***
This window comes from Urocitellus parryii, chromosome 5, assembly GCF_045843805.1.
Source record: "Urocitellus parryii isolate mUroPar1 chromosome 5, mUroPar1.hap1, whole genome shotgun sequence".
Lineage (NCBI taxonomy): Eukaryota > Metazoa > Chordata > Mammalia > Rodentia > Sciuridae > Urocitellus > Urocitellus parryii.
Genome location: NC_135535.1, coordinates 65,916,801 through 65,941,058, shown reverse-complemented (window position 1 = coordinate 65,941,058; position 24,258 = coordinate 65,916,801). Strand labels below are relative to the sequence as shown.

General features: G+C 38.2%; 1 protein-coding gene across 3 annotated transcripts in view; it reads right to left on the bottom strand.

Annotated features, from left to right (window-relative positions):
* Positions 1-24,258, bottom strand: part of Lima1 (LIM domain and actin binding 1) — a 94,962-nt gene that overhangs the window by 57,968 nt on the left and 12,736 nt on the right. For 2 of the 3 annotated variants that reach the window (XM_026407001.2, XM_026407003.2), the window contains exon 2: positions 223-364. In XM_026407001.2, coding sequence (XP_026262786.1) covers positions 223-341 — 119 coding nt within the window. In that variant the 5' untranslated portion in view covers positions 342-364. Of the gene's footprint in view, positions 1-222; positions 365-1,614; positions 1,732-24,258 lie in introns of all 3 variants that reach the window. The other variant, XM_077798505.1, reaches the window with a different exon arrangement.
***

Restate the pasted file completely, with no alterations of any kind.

This window comes from Urocitellus parryii, chromosome 5, assembly GCF_045843805.1.
Source record: "Urocitellus parryii isolate mUroPar1 chromosome 5, mUroPar1.hap1, whole genome shotgun sequence".
Lineage (NCBI taxonomy): Eukaryota > Metazoa > Chordata > Mammalia > Rodentia > Sciuridae > Urocitellus > Urocitellus parryii.
Genome location: NC_135535.1, coordinates 65,916,801 through 65,941,058, shown reverse-complemented (window position 1 = coordinate 65,941,058; position 24,258 = coordinate 65,916,801). Strand labels below are relative to the sequence as shown.

General features: G+C 38.2%; 1 protein-coding gene across 3 annotated transcripts in view; it reads right to left on the bottom strand.

Annotated features, from left to right (window-relative positions):
* Positions 1-24,258, bottom strand: part of Lima1 (LIM domain and actin binding 1) — a 94,962-nt gene that overhangs the window by 57,968 nt on the left and 12,736 nt on the right. For 2 of the 3 annotated variants that reach the window (XM_026407001.2, XM_026407003.2), the window contains exon 2: positions 223-364. In XM_026407001.2, coding sequence (XP_026262786.1) covers positions 223-341 — 119 coding nt within the window. In that variant the 5' untranslated portion in view covers positions 342-364. Of the gene's footprint in view, positions 1-222; positions 365-1,614; positions 1,732-24,258 lie in introns of all 3 variants that reach the window. The other variant, XM_077798505.1, reaches the window with a different exon arrangement.